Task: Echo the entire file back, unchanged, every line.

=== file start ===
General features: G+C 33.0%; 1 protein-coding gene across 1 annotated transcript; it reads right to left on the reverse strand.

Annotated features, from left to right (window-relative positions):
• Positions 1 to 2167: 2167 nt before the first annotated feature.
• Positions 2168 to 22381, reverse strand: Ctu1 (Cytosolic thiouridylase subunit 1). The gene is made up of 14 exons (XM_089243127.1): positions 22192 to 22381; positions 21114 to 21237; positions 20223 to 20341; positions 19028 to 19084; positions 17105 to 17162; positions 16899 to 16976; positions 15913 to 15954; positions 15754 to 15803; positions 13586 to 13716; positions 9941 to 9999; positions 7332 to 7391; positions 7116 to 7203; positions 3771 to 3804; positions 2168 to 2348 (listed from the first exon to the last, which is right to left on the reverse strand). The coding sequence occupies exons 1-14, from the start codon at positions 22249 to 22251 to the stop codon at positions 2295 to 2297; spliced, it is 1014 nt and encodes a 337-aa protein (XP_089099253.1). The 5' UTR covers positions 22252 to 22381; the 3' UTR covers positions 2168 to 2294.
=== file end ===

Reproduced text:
General features: G+C 33.0%; 1 protein-coding gene across 1 annotated transcript; it reads right to left on the reverse strand.

Annotated features, from left to right (window-relative positions):
• Positions 1 to 2167: 2167 nt before the first annotated feature.
• Positions 2168 to 22381, reverse strand: Ctu1 (Cytosolic thiouridylase subunit 1). The gene is made up of 14 exons (XM_089243127.1): positions 22192 to 22381; positions 21114 to 21237; positions 20223 to 20341; positions 19028 to 19084; positions 17105 to 17162; positions 16899 to 16976; positions 15913 to 15954; positions 15754 to 15803; positions 13586 to 13716; positions 9941 to 9999; positions 7332 to 7391; positions 7116 to 7203; positions 3771 to 3804; positions 2168 to 2348 (listed from the first exon to the last, which is right to left on the reverse strand). The coding sequence occupies exons 1-14, from the start codon at positions 22249 to 22251 to the stop codon at positions 2295 to 2297; spliced, it is 1014 nt and encodes a 337-aa protein (XP_089099253.1). The 5' UTR covers positions 22252 to 22381; the 3' UTR covers positions 2168 to 2294.